Mayor Adams: I inherited a crisis around Black unemployment and people of color unemployment in this city. We knew we could not continue to stay in this sterilized environment of City Hall to solve the problem. We went out and did things called hiring halls, where we went into those communities and encouraged people to look at employment. Then we also had to look at some of those areas where people who had made poor decisions as young people, they were permanently locked out of employment. We zeroed in on that justice-involved youth. We zeroed in on our foster care children. We looked at all of those pathways that fed the sea of unemployment, and we said we’re going to dam each one of those rivers. That’s what you’re seeing, the results of it. We have just started. We’re going to turn around these numbers, even from the 4.7 percent as well. 

Reverend Sharpton: That takes focus, concentrated effort. 

Mayor Adams: Listen, commendable to what you and the team of clergy leaders pointed it out earlier sometime last year. We were zeroed-focus on it. I think that critique really helped us stay focused on the importance of dealing with Black unemployment in our city and what we’re facing across the nation. But we’re getting it right here in the city.

Reverend Sharpton: Yes, and I think a lot of us in the clergy and in the civil rights community are very concerned about that, as we are about what continues to happen in Gaza and Haiti. You have stood up on the Haiti question that I don’t think is talked enough about Sudan and others. 

Before I let you go, mayor, I had the honor of joining Bishop Herbert Daughtry in re-baptizing you last month at a Good Friday ceremony at Rikers Island along with a group of incarcerated men. Can you talk a little about why you chose that setting? Because you texted me and said, you want to get re-baptized, but I want to do it at Rikers Island. I don’t know that people around the country understood this was no stunt. Why did you want to do this? Why did we do it? And what did we do?

Mayor Adams: I’m a child of God. I have been baptized for over 40-something years. I could have gone to any church in the city to be re-baptized, but I wanted to go to Rikers Island. I wanted to be among those men. There were a group of men who also got baptized that day for the first time. And Reverend Daughtry brought me into the movement with National Black United Front and many people know our relationship of over 30-something years from the day of NAN and even beyond that.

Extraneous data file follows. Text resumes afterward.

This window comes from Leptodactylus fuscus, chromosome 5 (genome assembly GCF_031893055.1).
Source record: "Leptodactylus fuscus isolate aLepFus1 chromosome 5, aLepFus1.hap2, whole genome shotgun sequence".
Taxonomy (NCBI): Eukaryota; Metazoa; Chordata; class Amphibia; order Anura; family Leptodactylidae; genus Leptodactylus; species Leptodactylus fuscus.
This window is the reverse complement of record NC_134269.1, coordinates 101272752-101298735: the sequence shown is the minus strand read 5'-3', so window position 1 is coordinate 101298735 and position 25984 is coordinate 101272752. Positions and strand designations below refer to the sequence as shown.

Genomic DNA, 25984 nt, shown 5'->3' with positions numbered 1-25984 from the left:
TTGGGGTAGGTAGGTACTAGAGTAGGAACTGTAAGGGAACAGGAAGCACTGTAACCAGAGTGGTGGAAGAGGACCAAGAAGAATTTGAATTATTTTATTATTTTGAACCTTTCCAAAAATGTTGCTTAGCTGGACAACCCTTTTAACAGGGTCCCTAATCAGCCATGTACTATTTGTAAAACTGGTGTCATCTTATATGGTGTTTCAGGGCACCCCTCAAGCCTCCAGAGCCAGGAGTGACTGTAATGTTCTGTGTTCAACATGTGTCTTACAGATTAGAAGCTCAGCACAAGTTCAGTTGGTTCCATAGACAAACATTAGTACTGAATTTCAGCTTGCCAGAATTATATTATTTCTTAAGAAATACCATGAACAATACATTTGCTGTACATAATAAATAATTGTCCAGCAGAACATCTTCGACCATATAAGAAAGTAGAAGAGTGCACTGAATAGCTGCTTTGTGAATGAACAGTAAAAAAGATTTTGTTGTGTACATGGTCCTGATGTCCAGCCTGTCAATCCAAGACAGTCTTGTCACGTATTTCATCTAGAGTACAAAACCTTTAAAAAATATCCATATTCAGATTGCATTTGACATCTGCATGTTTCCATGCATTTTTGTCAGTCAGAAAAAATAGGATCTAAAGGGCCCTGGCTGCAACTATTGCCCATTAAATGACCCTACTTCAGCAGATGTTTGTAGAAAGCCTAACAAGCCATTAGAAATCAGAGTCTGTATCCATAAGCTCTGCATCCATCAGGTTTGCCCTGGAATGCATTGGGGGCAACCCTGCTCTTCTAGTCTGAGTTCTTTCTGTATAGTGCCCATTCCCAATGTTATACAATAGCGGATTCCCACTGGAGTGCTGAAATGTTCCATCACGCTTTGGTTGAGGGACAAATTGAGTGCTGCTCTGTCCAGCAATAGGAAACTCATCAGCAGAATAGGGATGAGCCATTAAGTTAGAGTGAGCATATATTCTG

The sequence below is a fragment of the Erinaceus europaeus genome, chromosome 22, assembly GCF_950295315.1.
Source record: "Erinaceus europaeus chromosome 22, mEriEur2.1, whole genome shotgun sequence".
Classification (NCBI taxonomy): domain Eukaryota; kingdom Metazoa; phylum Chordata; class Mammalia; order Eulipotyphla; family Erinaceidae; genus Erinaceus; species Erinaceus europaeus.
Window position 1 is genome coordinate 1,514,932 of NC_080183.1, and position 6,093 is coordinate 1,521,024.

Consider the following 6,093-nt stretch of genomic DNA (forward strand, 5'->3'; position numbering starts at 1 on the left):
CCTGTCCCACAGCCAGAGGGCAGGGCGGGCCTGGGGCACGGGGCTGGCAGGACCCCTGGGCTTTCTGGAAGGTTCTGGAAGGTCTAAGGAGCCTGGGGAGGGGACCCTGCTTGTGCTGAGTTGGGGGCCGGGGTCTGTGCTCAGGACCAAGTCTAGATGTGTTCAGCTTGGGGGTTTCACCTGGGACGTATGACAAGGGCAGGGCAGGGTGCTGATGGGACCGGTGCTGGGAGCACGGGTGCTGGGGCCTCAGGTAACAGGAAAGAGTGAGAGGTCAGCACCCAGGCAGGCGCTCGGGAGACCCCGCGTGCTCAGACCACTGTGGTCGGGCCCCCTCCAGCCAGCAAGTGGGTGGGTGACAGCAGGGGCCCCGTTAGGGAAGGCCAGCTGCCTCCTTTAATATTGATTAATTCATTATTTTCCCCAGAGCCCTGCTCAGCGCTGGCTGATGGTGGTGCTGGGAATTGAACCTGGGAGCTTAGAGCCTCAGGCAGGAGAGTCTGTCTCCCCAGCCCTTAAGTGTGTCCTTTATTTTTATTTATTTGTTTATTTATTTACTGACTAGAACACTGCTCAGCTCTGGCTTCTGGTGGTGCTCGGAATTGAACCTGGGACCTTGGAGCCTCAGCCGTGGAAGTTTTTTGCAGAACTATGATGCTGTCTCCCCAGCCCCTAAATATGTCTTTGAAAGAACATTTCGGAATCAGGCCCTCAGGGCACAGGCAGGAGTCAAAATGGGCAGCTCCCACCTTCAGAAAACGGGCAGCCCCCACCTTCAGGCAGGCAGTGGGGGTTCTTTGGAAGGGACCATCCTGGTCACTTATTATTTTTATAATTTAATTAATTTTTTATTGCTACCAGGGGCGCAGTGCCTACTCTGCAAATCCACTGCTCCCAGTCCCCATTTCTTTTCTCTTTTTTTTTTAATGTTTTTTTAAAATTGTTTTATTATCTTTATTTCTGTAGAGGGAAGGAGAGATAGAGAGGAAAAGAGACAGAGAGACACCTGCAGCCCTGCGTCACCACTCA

I thought that being mayor is not only substantive, it’s symbolism. I wanted those young men on Rikers Island to see I am them. My imperfections in life does not mean that where they are is who they are. By being there with them, I want young men all across the country who are now incarcerated to know you can be free if you set yourself free mentally.

Reverend Sharpton: You even said at the baptism to those young men that you had been arrested once, young, and now you’re the mayor of New York. Did you want a message to them that don’t let certain things in life, justified or unjustified, because many are arrested unjustified, but don’t let it stop you? Let it spur you or encourage you toward doing positive things and reaching in your inner self and being who you could be?

Mayor Adams: Yes. I say the quote all the time. Many people know about my learning disabilities. I tell them, listen, I’m dyslexic. I was arrested. I was rejected. Now I’m elected to be the mayor of the most important city on the globe. They, too, can go from where they are to become who they are.

Reverend Sharpton: I’ll leave it there. Thank you very much, Mayor Eric Adams, for coming in and doing this in person.

April 28, 2024 New York City Hall

“PoliticsNation With Al Sharpton” is a political talk show hosted by Al Sharpton, airing on MSNBC. It provides commentary and analysis on current political affairs in the United States.